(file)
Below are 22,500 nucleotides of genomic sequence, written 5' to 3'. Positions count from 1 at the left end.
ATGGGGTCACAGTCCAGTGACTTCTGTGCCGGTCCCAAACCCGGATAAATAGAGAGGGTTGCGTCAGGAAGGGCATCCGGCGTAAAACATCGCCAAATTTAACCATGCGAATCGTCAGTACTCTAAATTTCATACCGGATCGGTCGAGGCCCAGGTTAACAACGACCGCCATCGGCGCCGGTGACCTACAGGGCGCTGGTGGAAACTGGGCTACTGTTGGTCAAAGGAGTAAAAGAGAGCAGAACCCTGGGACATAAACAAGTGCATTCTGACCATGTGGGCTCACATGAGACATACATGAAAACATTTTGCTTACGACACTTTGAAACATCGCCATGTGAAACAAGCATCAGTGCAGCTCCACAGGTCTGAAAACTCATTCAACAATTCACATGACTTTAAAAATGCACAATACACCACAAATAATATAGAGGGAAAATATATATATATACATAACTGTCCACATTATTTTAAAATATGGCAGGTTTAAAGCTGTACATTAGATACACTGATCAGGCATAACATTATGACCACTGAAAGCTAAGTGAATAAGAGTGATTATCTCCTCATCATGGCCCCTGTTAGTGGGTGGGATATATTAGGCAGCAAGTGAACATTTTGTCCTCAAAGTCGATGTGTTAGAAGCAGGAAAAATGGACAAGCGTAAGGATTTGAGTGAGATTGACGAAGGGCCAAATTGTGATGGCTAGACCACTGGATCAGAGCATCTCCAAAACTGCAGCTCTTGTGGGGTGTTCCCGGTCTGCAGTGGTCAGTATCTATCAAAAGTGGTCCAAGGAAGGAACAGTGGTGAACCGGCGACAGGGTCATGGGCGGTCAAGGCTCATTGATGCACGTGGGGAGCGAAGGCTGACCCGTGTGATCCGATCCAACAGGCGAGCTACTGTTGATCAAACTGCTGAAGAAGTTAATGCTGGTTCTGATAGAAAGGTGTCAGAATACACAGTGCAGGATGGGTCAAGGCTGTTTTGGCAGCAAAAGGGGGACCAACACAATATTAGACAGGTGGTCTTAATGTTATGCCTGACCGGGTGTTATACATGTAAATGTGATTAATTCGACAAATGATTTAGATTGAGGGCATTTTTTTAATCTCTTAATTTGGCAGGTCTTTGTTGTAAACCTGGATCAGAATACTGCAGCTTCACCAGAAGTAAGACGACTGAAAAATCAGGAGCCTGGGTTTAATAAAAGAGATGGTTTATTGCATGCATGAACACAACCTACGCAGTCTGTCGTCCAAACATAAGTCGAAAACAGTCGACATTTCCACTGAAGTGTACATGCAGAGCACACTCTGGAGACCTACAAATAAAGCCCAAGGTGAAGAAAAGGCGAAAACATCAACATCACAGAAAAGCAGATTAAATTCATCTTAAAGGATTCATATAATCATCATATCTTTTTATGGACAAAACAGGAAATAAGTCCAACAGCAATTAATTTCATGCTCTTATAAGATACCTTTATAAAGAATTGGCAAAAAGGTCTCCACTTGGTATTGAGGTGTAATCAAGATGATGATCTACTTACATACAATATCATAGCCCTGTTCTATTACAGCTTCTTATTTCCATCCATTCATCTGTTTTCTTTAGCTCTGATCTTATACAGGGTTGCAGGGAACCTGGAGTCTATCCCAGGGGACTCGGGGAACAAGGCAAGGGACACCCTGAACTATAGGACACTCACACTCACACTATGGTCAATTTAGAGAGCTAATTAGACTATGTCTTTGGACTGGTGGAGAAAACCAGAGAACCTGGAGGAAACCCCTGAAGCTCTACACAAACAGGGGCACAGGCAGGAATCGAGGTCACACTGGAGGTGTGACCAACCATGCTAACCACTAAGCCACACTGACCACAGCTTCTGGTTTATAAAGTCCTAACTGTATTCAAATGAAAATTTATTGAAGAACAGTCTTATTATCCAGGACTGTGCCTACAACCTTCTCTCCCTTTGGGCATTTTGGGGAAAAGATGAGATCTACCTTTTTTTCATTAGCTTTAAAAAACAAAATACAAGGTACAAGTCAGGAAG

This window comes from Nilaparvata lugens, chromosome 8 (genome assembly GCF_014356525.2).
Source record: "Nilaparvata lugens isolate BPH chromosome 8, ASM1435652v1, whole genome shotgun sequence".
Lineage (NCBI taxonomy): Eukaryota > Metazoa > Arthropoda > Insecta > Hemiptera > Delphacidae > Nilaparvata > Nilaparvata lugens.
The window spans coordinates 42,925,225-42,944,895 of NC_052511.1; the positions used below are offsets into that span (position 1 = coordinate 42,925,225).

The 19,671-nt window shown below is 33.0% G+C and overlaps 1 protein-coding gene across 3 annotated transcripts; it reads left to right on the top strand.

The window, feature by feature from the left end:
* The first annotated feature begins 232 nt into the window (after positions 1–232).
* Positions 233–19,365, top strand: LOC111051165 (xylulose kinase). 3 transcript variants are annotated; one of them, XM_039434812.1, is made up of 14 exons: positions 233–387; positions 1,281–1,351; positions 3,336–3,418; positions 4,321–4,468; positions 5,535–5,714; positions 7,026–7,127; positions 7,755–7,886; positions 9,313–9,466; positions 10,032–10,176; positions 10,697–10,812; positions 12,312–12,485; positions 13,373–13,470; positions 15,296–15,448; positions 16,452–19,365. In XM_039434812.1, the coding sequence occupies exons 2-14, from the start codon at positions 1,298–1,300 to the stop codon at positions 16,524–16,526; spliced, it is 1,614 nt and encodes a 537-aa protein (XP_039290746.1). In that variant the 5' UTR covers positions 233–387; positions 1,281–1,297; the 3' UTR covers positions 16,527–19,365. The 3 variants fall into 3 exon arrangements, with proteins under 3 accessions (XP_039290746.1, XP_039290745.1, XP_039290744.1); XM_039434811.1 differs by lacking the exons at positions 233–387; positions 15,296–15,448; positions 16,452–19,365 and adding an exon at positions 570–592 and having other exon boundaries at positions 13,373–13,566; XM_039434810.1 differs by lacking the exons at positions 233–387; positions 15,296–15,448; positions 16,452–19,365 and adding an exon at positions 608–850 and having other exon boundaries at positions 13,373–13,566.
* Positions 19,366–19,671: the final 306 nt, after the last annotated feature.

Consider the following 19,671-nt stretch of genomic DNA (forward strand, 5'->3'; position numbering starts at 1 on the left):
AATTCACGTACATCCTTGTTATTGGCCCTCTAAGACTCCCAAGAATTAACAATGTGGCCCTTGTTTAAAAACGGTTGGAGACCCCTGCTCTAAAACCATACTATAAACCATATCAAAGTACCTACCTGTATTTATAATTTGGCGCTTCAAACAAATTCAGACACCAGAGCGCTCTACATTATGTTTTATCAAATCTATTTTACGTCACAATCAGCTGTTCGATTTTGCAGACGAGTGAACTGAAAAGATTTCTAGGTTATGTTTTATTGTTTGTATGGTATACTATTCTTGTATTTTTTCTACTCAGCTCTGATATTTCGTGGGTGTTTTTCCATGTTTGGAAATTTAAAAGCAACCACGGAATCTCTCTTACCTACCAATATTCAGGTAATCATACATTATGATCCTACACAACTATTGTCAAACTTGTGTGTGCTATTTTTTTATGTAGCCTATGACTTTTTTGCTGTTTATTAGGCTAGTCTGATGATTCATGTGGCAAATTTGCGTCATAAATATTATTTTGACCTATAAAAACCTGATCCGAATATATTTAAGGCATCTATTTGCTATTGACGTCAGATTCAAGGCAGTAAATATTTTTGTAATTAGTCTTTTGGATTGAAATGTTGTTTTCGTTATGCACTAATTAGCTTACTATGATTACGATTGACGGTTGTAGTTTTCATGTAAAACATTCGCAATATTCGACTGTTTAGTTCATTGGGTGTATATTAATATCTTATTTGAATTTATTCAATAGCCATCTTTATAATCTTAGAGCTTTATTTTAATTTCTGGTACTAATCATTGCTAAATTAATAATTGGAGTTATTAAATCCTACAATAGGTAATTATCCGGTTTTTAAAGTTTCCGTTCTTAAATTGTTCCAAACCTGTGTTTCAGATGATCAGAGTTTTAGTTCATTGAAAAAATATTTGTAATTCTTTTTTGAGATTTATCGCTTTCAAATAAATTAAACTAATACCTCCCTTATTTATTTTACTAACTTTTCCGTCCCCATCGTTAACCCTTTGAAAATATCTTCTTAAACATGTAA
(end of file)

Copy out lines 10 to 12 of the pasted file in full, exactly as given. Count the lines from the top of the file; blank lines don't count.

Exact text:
* Positions 233–19,365, top strand: LOC111051165 (xylulose kinase). 3 transcript variants are annotated; one of them, XM_039434812.1, is made up of 14 exons: positions 233–387; positions 1,281–1,351; positions 3,336–3,418; positions 4,321–4,468; positions 5,535–5,714; positions 7,026–7,127; positions 7,755–7,886; positions 9,313–9,466; positions 10,032–10,176; positions 10,697–10,812; positions 12,312–12,485; positions 13,373–13,470; positions 15,296–15,448; positions 16,452–19,365. In XM_039434812.1, the coding sequence occupies exons 2-14, from the start codon at positions 1,298–1,300 to the stop codon at positions 16,524–16,526; spliced, it is 1,614 nt and encodes a 537-aa protein (XP_039290746.1). In that variant the 5' UTR covers positions 233–387; positions 1,281–1,297; the 3' UTR covers positions 16,527–19,365. The 3 variants fall into 3 exon arrangements, with proteins under 3 accessions (XP_039290746.1, XP_039290745.1, XP_039290744.1); XM_039434811.1 differs by lacking the exons at positions 233–387; positions 15,296–15,448; positions 16,452–19,365 and adding an exon at positions 570–592 and having other exon boundaries at positions 13,373–13,566; XM_039434810.1 differs by lacking the exons at positions 233–387; positions 15,296–15,448; positions 16,452–19,365 and adding an exon at positions 608–850 and having other exon boundaries at positions 13,373–13,566.
* Positions 19,366–19,671: the final 306 nt, after the last annotated feature.

Consider the following 19,671-nt stretch of genomic DNA (forward strand, 5'->3'; position numbering starts at 1 on the left):